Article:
In the eye of a storm, it is difficult to remember that rain replenishes and winds can cleanse. Similarly, in the dynamic atmosphere of a thriving team, conflict is often the precursor to growth and unity.
As a leadership coach for the past 15 years, I have come to realize that fostering an environment where healthy conflict is not just allowed, but encouraged, is essential for creating robust and resilient teams. Patrick Lencioni, a thought leader in team performance, advocates that "all great relationships, the ones that last over time, require productive conflict in order to grow."
Why is healthy conflict so needed? Because without it, teams fall prey to the pitfalls outlined in Lencioni's seminal work, "The 5 Dysfunctions of a Team." The fear of conflict is the second dysfunction, a silent killer of open and transparent dialogue. This fear manifests as an artificial harmony that stifles innovation and honesty, and creates an environment ripe for passive-aggressive behavior and more intense and damaging conflict.
Healthy conflict, on the other hand, is the goal post that guides teams through the dysfunction. It creates a platform for vigorous debates, where ideas are challenged and refined, and where members are not just heard, but encouraged to speak with passion.
Healthy conflict isn't about attacking each other or causing trouble. It's really about having honest, direct conversations aimed at making the best decisions. It's all about listening to different opinions and using those varied viewpoints to make sure that the decision holds up – to make sure it's the best one for the team.
Research in organizational behavior supports this view. A study published in the "Journal of Applied Psychology" found that teams engaging in a moderate level of relationship conflict, when combined with high levels of task conflict, show increased creativity compared to teams with low levels of both forms of conflict. Therefore, it's not the presence of conflict that disrupts team performance, but rather how it's managed.
And this is where the concept of Extreme Ownership, introduced by Jocko Willink and Leif Babin, intersects. It states that leaders must own everything in their world, including the conflict. Leaders must set the stage for constructive conflict by fostering a culture of mutual respect and trust, where team members feel secure enough to disagree and confidently voice their concerns and ideas.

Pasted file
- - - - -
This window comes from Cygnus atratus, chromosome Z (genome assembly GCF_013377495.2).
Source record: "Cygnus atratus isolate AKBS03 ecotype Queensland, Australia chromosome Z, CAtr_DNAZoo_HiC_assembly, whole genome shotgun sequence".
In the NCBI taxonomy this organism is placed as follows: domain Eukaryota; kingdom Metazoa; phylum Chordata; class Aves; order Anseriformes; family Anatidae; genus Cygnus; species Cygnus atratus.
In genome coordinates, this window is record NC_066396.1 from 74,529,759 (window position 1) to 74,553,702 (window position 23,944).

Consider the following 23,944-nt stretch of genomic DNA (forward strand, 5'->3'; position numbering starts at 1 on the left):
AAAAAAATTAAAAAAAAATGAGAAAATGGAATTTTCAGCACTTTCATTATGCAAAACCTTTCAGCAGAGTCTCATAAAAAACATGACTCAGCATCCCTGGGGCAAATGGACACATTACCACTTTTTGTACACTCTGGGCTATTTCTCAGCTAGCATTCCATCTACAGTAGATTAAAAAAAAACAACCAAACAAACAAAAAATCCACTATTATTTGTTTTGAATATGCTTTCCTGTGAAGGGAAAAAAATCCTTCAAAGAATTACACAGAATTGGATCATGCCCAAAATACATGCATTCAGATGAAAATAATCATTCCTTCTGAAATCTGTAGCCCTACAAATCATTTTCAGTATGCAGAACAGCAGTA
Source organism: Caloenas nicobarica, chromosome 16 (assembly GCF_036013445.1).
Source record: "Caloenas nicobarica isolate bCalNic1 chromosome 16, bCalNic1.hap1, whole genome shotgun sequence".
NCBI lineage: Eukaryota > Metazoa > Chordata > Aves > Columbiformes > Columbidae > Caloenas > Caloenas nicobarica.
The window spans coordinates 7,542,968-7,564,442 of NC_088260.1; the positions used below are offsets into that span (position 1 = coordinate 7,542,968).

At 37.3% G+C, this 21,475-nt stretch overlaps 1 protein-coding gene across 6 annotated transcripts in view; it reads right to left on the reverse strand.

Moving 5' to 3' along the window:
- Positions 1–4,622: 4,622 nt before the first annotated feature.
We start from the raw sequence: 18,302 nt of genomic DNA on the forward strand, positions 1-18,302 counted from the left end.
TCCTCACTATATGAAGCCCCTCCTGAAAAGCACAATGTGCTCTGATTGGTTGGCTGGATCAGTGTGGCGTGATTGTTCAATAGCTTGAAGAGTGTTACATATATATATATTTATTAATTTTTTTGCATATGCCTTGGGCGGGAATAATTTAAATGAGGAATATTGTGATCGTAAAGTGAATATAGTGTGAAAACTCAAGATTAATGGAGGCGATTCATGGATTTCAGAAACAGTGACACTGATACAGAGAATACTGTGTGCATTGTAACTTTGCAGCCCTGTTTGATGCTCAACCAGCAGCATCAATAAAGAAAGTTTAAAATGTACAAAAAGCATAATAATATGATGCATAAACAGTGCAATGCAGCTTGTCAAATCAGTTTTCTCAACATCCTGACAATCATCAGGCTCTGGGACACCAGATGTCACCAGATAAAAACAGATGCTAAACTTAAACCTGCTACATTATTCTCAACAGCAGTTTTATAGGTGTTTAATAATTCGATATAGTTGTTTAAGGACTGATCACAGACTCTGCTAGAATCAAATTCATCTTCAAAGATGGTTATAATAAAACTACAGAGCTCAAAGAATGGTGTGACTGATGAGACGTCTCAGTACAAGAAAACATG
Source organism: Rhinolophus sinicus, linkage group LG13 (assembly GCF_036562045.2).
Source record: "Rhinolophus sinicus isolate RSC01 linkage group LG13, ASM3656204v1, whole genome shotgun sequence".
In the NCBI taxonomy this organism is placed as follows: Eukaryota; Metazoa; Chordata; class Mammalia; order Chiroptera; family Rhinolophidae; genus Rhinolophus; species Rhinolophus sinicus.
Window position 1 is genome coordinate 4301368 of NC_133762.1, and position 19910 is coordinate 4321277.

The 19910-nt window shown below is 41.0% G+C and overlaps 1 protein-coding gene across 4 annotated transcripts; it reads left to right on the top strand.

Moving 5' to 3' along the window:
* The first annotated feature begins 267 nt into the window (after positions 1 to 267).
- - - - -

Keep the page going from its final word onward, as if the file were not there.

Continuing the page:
In my role as a leadership coach, I mentor leaders and teams on the art of navigating conflict. I teach them that communication isn't just about talking but listening with the intent to understand. It's about engaging in open and transparent dialogue, where every voice is heard to ensure collaborative success.
The goal is not to avoid the storm but to dance in the rain, understanding that in the wake of the downpour lies clarity and growth.
As Lencioni himself says, "When people don't unload their opinions and feel like they've been listened to, they won't really get on board." It is this boarding of the ship, despite the storm, that forges an unbreakable team.
I've often seen leaders almost ready to quit, right on the edge of ending key partnerships frustrated with the perceived behaviour of others. Then we sit down, set some rules of engagement, let everyone speak their intentions, and really listen to what they're trying to say. Before you know it, we're all on the same page, with a clear, shared goal.
The key point is this: we need to understand what's really driving each of us and question our initial assumptions.
That's how we move together towards something great.
So, let's be inspirational in our leadership. Let's challenge our teams to engage with their conflicts, not from a heart of war but from a heart of peace. By working through our disagreements, we'll come up with new, innovative ideas and build strong relationships that turn our team into a powerful and united group.
I will always urge leaders to embrace healthy conflict. It is through the fires of debate and the winds of disagreement that the strongest teams are forged. Let us not shy away from the storm; instead, let us steer into it, knowing that on the other side awaits the calm seas of progress and unity.